In summary, microglial activation plays a significant role in the underlying pathology of AD. Typically, activated microglia adopt a protective M2 phenotype at the early stage and a detrimental M1 phenotype at the later stage of AD progression. Current imaging methodologies, such as MRI and PET, are able to detect microglial activation in vivo. Although there are currently no specific biomarkers for M1 or M2 microglia in clinical studies, increasing evidence suggests PET may be a useful tool to assess the extent of microglial activation in AD patients. Thus, together with behavioral function scoring, imaging of microglial activation may help clinicians indirectly identify the current microglial phenotype. After clarification of the phenotype of activated microglia, a directed therapy targeting that specific microglial phenotype should then be implemented, such as M1 suppression, M2 enhancement or M1/M2 switching. Further work is needed to develop feasible innovative PET tracers that can accurately recognize the specific phenotype of activated microglia in AD patients. Some subtypes of purinergic receptors, such as P2X7R and P2Y12R, have been validated as promising PET imaging targets for microglia phenotypes in preclinical studies. These studies will be extremely important for microglia-targeted AD therapies, given that microglial phenotypes vary according to disease stage.
RW and XB co-designed the manuscript. ZS wrote and edited the content. XB revised the draft. All authors read and approved the final manuscript.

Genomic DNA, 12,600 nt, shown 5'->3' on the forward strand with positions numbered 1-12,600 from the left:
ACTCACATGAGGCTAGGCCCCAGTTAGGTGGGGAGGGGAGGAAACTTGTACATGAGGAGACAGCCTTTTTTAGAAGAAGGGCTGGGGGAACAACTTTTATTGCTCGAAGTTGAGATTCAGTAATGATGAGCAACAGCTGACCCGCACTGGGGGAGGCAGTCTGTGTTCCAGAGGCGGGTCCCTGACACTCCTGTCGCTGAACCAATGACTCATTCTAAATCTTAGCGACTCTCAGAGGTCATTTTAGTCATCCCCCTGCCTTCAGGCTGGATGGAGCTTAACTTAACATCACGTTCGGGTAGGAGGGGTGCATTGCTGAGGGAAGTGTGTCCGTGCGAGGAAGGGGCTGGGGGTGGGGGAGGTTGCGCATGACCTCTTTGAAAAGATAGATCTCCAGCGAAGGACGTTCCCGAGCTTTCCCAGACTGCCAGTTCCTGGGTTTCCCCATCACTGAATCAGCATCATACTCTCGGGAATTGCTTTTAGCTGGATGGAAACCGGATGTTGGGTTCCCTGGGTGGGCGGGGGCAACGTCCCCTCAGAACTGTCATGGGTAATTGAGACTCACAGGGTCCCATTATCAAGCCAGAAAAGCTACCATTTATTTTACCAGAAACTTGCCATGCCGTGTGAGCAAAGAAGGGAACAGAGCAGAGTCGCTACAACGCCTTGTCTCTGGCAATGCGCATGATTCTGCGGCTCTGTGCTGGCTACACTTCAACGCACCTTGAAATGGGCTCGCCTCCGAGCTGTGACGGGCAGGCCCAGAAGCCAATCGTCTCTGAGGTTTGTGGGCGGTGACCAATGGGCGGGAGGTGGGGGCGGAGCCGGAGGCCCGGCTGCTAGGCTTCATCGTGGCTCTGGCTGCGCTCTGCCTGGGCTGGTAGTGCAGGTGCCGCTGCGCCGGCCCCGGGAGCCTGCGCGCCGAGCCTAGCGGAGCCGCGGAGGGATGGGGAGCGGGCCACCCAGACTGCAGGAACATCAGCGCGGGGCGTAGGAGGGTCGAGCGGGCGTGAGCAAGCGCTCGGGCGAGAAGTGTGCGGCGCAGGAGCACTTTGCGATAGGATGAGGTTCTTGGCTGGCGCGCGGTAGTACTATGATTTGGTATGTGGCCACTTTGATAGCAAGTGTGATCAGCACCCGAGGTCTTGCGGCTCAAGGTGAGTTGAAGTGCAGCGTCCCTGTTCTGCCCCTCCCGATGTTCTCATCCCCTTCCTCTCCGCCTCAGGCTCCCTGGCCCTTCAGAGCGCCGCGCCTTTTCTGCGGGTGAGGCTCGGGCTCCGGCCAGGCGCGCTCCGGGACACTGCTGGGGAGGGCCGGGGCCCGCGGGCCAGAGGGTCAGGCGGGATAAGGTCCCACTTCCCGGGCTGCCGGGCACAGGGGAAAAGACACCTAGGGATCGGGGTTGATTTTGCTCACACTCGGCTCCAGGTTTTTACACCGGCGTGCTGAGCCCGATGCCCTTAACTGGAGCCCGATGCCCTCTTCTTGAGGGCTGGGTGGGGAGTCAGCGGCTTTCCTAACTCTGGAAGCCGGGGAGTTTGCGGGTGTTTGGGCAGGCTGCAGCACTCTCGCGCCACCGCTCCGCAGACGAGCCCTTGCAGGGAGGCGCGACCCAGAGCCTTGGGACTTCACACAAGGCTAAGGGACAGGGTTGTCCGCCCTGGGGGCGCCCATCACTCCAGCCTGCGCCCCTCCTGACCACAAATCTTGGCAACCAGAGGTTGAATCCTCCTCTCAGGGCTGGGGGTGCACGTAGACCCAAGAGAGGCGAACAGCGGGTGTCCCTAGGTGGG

This work was supported by National High Technology Research and Development Program of China (2013AA020106 and 2014AA020513), National Basic Research Program of China (2014CB541603), National Natural Science Foundation of China (81671272), Beijing Natural Science Foundation (7182134), CAMS Initiative for Innovative Medicine (CAMS-I2M and 2016-I2M-1-017), and Beijing Nova Program (Z181100006218003).
Conflict of Interest Statement
The authors declare that the research was conducted in the absence of any commercial or financial relationships that could be construed as a potential conflict of interest.
The reviewer JV and handling Editor declared their shared affiliation at the time of the review.
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Keywords: microglia, therapy, Alzheimer’s disease, imaging, phenotype
Citation: Shen Z, Bao X and Wang R (2018) Clinical PET Imaging of Microglial Activation: Implications for Microglial Therapeutics in Alzheimer’s Disease. Front. Aging Neurosci. 10:314. doi: 10.3389/fnagi.2018.00314
Received: 02 May 2018; Accepted: 19 September 2018;
Published: 08 October 2018.
Edited by:Diego Ruano, Universidad de Sevilla, Spain
Reviewed by:Javier Vitorica, Universidad de Sevilla, Spain
Yu Tang, Central South University, China
Copyright © 2018 Shen, Bao and Wang. This is an open-access article distributed under the terms of the Creative Commons Attribution License (CC BY). The use, distribution or reproduction in other forums is permitted, provided the original author(s) and the copyright owner(s) are credited and that the original publication in this journal is cited, in accordance with accepted academic practice. No use, distribution or reproduction is permitted which does not comply with these terms.